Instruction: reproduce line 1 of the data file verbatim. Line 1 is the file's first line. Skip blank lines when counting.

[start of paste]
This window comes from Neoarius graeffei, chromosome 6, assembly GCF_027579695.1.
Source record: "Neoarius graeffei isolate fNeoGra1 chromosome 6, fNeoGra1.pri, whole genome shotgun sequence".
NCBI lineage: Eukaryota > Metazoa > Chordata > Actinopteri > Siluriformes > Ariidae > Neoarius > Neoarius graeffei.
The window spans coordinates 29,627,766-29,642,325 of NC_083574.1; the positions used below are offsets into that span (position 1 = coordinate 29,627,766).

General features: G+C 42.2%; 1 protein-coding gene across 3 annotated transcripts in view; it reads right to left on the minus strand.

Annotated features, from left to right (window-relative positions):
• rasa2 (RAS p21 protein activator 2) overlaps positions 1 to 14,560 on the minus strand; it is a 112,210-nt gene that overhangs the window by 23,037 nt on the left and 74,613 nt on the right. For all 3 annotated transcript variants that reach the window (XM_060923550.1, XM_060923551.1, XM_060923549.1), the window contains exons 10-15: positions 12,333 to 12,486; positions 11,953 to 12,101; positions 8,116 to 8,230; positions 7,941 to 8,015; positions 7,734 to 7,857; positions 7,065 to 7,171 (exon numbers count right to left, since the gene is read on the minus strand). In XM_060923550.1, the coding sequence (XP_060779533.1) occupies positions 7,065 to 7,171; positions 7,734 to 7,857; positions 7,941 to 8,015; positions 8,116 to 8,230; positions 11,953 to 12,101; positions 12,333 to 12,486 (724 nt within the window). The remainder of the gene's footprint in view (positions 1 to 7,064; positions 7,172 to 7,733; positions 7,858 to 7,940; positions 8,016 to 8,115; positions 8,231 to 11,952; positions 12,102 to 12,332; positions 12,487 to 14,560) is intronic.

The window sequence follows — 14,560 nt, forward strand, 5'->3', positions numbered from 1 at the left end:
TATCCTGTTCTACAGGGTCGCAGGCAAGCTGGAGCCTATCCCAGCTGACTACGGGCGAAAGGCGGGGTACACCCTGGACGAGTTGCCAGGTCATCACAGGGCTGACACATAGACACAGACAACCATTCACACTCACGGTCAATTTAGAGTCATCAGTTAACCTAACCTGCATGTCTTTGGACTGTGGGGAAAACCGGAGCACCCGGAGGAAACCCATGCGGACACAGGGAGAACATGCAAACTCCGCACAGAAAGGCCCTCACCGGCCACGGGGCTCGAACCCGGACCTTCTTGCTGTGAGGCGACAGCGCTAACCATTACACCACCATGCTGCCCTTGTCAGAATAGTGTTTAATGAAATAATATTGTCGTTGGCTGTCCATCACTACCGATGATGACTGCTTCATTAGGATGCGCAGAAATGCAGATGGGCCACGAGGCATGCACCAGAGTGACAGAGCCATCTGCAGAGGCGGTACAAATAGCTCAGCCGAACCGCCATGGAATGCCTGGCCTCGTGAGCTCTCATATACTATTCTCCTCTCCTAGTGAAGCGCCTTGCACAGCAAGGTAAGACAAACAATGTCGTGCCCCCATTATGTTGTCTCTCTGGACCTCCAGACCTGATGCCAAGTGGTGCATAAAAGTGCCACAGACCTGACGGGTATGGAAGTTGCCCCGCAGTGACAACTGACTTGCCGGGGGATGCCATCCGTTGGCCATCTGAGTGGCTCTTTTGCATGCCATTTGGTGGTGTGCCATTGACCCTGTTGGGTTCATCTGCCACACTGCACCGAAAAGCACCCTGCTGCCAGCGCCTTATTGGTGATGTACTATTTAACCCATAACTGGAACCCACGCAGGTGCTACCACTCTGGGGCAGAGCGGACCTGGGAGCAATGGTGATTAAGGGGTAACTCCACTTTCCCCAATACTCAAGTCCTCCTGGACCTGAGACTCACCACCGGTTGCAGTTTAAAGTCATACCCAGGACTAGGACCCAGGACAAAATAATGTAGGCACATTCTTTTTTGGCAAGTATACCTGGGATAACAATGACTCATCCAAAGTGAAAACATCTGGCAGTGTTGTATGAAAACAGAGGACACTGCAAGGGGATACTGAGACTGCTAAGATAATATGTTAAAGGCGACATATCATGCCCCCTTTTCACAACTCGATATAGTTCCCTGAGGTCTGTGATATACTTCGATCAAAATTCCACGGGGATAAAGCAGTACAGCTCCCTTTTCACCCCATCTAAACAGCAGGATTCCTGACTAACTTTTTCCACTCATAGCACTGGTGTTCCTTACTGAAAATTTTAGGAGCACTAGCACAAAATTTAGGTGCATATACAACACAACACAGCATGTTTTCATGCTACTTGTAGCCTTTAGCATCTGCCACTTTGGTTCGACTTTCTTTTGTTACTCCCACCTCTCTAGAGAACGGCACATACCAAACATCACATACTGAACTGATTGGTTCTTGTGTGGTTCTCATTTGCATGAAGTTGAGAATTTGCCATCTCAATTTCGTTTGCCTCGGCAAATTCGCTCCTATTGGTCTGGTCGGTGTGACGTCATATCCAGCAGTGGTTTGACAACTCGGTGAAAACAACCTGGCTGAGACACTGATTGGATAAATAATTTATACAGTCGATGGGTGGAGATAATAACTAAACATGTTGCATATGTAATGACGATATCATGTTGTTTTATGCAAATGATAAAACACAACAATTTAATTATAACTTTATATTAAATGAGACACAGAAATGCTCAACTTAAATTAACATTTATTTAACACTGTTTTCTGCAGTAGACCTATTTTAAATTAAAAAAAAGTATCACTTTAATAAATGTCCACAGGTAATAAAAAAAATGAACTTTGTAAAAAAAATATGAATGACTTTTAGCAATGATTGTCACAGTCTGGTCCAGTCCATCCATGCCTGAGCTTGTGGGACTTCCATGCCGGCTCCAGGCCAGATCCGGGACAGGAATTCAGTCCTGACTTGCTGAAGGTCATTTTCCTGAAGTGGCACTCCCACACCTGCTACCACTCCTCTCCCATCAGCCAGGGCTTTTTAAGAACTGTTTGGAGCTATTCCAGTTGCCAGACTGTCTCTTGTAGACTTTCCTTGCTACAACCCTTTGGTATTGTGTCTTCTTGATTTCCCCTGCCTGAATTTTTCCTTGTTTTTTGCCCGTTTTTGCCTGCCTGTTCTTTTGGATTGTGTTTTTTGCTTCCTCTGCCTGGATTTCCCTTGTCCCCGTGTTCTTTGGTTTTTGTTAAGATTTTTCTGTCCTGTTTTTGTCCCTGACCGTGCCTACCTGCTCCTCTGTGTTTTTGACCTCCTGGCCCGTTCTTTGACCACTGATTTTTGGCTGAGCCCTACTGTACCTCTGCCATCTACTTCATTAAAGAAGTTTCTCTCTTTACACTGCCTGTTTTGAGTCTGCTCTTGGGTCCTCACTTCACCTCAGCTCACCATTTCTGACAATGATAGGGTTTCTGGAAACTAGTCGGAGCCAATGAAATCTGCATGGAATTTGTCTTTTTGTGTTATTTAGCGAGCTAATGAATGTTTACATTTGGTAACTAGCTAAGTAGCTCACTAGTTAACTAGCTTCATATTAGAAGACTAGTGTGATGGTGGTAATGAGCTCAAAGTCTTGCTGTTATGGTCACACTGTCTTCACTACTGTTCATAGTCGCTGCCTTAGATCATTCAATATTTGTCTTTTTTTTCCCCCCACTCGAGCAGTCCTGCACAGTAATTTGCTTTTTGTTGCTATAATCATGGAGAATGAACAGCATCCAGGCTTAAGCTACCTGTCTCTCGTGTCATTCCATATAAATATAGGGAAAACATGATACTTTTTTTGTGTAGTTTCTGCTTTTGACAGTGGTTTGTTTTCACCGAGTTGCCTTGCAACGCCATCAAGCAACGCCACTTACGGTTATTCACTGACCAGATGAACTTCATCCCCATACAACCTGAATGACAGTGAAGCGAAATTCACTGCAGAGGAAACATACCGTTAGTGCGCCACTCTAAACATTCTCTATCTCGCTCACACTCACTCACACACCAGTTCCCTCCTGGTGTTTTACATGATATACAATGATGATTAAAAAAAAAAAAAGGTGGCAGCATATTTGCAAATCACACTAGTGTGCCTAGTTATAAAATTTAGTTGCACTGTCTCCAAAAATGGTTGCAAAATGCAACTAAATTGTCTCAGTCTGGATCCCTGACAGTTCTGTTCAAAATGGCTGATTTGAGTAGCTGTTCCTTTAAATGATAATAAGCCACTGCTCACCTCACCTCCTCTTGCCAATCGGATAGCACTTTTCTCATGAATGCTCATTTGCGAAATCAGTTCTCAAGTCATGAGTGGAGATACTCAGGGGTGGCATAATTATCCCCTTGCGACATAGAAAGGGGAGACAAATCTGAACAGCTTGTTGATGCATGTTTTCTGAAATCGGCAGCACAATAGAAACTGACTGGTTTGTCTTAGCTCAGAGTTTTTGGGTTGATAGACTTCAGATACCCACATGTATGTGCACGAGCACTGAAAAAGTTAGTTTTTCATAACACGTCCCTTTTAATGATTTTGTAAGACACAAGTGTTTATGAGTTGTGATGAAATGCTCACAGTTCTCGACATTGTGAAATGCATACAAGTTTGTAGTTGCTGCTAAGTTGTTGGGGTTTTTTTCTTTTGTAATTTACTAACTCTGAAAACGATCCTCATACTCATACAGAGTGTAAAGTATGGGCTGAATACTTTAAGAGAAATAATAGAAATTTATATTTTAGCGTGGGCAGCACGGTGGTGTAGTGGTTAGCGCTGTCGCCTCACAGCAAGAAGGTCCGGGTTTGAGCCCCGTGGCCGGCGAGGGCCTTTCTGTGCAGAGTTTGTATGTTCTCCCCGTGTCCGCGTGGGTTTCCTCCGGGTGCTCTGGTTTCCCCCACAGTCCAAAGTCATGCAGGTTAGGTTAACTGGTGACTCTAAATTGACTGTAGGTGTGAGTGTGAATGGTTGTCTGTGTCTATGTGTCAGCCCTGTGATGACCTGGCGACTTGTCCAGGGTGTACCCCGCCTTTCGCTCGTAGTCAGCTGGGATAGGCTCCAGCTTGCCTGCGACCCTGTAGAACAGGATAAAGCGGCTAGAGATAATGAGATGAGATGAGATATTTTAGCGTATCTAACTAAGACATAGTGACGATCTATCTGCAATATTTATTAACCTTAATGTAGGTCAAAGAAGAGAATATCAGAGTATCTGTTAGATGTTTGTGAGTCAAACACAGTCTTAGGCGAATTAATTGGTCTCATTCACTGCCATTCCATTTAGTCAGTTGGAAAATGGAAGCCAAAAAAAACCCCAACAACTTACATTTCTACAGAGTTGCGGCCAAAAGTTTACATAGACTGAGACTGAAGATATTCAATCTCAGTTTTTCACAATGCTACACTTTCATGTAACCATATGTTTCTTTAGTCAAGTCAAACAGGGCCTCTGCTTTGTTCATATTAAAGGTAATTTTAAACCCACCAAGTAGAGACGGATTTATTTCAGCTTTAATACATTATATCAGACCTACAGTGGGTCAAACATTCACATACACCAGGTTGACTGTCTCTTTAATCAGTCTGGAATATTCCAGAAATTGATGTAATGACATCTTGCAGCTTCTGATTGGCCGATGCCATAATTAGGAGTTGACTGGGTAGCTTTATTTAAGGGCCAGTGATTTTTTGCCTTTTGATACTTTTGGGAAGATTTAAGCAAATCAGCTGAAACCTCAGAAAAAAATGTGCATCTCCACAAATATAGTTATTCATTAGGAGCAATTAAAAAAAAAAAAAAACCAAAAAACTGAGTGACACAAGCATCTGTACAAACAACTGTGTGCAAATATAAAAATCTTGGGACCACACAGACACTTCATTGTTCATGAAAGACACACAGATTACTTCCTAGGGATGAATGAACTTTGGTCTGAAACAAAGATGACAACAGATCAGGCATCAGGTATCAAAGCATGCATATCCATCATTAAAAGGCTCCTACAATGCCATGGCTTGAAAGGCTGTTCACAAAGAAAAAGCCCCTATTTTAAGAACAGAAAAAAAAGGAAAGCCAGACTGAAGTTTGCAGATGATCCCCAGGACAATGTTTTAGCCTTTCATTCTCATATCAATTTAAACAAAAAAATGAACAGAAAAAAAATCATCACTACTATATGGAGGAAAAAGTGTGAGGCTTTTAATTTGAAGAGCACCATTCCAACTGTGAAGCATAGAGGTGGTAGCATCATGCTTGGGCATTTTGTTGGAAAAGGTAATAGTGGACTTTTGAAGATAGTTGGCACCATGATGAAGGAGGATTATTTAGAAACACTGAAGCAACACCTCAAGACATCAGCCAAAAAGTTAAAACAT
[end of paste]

This window comes from Neoarius graeffei, chromosome 6, assembly GCF_027579695.1.